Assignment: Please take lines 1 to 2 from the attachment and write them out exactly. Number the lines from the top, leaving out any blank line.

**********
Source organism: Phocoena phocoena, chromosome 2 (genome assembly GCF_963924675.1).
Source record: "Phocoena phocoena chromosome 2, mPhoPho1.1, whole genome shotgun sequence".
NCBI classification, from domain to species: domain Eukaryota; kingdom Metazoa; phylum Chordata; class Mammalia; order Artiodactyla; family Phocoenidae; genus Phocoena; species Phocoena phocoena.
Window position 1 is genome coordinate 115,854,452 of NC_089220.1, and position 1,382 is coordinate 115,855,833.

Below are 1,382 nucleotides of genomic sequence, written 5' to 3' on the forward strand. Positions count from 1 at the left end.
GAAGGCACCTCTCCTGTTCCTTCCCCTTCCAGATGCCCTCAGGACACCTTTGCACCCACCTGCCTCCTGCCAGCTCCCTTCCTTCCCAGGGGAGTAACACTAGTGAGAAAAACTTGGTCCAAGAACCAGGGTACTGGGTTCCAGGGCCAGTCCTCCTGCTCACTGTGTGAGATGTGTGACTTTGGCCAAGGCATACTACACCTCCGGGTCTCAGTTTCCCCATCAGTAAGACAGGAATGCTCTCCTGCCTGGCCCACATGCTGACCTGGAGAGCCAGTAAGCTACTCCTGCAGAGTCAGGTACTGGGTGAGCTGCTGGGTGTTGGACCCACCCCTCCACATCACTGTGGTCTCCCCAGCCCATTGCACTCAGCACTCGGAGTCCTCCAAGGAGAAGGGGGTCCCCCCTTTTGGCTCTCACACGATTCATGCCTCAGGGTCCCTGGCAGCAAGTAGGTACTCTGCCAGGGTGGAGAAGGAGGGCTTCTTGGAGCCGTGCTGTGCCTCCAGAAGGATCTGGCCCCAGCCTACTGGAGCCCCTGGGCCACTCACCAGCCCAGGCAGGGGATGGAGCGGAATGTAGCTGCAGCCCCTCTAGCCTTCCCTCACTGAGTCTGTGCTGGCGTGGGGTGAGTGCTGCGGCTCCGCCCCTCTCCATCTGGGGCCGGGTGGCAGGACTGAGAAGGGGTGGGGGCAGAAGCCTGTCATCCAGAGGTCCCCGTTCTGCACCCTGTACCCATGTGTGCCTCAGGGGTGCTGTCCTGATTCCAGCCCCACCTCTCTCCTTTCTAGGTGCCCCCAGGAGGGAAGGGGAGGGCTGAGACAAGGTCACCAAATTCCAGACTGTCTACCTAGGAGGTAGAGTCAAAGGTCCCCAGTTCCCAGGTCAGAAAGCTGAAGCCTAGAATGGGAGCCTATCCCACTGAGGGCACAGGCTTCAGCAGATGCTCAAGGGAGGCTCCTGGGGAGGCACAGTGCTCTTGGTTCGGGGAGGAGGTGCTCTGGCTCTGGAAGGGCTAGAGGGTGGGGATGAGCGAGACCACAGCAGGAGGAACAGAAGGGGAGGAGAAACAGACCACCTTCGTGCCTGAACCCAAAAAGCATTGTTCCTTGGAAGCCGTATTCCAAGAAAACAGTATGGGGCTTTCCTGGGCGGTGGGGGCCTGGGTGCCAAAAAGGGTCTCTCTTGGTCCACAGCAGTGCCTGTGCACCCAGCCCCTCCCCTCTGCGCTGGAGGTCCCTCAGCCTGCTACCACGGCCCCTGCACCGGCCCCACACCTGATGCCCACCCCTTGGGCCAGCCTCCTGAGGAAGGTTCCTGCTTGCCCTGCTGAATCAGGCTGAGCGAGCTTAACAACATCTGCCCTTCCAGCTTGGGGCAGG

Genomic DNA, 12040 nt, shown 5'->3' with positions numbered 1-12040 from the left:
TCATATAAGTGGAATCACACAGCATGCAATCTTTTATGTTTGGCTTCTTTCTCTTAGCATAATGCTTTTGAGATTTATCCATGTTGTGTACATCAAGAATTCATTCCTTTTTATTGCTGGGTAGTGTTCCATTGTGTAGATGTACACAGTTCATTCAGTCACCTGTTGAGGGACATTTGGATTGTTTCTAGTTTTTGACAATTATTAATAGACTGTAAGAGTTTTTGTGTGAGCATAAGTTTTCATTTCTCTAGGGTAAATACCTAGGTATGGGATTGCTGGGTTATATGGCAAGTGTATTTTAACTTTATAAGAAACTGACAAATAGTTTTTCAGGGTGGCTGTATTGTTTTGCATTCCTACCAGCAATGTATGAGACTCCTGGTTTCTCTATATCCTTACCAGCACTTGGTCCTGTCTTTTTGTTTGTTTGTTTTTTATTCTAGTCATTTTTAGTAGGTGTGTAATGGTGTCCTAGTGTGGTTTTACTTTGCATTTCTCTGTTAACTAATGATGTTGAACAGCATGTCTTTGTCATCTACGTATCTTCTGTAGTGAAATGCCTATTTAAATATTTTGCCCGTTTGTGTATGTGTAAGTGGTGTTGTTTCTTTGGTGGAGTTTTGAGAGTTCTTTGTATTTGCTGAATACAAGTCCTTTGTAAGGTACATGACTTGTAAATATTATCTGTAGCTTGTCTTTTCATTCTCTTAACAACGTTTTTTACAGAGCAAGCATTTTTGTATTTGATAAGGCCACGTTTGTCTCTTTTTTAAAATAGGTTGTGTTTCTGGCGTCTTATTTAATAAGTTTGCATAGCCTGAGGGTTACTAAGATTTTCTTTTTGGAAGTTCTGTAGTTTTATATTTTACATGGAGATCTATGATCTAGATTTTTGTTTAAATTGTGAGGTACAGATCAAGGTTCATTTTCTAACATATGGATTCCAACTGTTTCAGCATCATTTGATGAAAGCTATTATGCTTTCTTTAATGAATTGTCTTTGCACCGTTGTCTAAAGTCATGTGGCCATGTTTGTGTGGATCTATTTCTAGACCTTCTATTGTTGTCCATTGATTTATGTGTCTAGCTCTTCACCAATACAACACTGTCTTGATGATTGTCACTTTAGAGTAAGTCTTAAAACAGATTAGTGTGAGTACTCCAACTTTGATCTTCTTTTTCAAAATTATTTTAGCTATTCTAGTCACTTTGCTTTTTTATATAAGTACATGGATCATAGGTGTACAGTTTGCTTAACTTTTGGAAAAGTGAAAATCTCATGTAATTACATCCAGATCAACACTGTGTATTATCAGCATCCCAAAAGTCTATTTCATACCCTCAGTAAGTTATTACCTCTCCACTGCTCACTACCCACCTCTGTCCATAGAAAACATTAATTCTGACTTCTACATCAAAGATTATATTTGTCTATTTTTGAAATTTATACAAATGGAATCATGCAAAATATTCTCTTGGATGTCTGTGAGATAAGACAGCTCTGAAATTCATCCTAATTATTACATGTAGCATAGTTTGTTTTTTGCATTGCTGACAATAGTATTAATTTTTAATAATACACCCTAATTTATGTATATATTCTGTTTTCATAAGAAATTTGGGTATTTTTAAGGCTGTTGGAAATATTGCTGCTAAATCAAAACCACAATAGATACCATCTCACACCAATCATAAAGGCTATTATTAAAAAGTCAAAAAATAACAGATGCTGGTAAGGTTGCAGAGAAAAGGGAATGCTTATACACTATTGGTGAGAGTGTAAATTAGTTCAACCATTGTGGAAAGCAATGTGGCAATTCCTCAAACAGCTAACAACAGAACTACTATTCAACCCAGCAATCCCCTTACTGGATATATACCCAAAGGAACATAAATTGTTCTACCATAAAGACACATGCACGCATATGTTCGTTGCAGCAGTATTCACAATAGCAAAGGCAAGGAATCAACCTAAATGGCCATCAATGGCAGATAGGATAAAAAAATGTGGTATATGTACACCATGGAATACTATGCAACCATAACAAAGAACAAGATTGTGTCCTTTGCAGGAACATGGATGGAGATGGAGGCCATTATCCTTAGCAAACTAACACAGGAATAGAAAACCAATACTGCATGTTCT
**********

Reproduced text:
Source organism: Phocoena phocoena, chromosome 2 (genome assembly GCF_963924675.1).
Source record: "Phocoena phocoena chromosome 2, mPhoPho1.1, whole genome shotgun sequence".